Cardiopulmonary Resuscitation (CPR)

Cardiopulmonary resuscitation (CPR) is a life-saving technique used when someone's heartbeat or breathing stops. CPR involves pushing hard and fast on the center of the chest and giving breaths to help get oxygen into the body.

Types of CPR

According to the American Heart Association, there are two commonly known versions of CPR for adults and teens:

  • Health care providers and people trained in CPR should use conventional CPR. This involves chest compressions and mouth-to-mouth breathing, with two breaths for every 30 compressions. Rescuers should use 100 to 120 compressions per minutem to a depth of at least two inches for an average adult.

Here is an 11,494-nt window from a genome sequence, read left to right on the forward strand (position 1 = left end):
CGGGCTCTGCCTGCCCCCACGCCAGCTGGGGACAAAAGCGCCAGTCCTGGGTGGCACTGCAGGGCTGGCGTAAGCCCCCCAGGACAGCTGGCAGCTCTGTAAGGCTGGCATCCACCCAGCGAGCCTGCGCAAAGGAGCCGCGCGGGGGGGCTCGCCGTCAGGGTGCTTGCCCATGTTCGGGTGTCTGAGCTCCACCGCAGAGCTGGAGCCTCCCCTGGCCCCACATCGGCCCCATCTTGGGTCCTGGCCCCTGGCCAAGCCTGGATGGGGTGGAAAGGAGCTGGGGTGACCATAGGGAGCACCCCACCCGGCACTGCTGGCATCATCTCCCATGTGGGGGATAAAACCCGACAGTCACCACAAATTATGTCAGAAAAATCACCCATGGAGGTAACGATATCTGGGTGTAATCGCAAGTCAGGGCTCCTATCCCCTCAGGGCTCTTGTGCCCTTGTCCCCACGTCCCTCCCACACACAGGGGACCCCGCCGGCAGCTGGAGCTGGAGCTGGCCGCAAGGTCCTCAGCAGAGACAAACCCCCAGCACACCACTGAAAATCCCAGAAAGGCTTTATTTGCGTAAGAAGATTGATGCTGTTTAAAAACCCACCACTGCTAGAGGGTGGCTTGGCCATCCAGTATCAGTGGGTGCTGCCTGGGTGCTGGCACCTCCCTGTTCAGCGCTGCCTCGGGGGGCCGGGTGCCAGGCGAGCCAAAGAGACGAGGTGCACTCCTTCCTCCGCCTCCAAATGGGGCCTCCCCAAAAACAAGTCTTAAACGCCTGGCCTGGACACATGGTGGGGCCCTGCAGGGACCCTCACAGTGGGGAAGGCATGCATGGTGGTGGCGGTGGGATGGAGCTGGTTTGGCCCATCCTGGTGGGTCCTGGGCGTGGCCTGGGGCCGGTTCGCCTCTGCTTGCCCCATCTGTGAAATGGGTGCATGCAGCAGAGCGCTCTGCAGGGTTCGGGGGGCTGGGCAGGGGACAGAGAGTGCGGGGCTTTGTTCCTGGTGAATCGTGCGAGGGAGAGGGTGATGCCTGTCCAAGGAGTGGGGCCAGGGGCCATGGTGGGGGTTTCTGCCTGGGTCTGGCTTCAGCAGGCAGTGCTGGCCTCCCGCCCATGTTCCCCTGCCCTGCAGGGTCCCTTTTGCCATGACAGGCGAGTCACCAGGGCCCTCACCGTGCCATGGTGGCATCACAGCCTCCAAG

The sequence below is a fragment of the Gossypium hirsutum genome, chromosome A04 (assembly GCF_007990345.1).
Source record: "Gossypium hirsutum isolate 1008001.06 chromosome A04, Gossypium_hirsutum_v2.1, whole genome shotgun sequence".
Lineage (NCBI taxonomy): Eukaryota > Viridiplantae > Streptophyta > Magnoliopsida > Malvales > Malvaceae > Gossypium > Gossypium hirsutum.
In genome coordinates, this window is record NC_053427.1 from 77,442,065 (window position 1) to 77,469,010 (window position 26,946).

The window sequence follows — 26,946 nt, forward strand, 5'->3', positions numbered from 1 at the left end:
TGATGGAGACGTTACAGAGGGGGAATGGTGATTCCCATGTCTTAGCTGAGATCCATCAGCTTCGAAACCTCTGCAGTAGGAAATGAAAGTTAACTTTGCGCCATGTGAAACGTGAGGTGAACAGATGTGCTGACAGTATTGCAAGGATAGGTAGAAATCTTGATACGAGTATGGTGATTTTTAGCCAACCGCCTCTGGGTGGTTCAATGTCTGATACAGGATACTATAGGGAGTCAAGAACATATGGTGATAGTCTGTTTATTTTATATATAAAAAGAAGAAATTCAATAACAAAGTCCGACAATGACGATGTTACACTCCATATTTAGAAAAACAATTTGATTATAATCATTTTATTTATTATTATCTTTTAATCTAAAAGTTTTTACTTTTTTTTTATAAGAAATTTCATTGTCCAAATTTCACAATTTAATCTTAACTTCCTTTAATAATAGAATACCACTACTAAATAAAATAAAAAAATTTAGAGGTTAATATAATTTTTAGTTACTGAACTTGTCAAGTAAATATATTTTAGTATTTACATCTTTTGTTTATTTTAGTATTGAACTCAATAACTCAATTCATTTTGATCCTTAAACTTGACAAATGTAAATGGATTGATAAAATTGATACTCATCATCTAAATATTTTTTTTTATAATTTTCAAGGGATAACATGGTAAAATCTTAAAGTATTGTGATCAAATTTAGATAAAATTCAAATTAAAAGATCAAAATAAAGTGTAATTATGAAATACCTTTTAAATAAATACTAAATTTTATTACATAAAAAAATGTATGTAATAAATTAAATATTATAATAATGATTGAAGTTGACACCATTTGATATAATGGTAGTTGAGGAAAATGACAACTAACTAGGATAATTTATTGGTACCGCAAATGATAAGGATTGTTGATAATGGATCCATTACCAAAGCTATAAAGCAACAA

• The general public or bystanders should use compression-only CPR, also called Hands-Only CPR. Hands-Only CPR is CPR without mouth-to-mouth breaths. It is recommended for use by people who see a teen or adult suddenly collapse in any place other than a hospital.

For children and babies, the American Red Cross recommends performing compressions with less strength:

  • To perform CPR on a child, place the heel of one hand in the center of the child’s chest, with your other hand on top and your fingers interlaced and off the child’s chest.
  • For a small child, perform one-handed CPR. Use the heel of one hand in the center of the child's chest.
  • For a baby, perform compressions using two thumbs side by side on the center of the baby's chest. Alternatively, use two fingers held parallel to the chest.

Free CPR Courses

The Health Department recommends CPR training for all New Yorkers. Find a course through one of these organizations:

Note that dates, times and locations are subject to change. For more information on CPR or CPR classes, please contact the organization.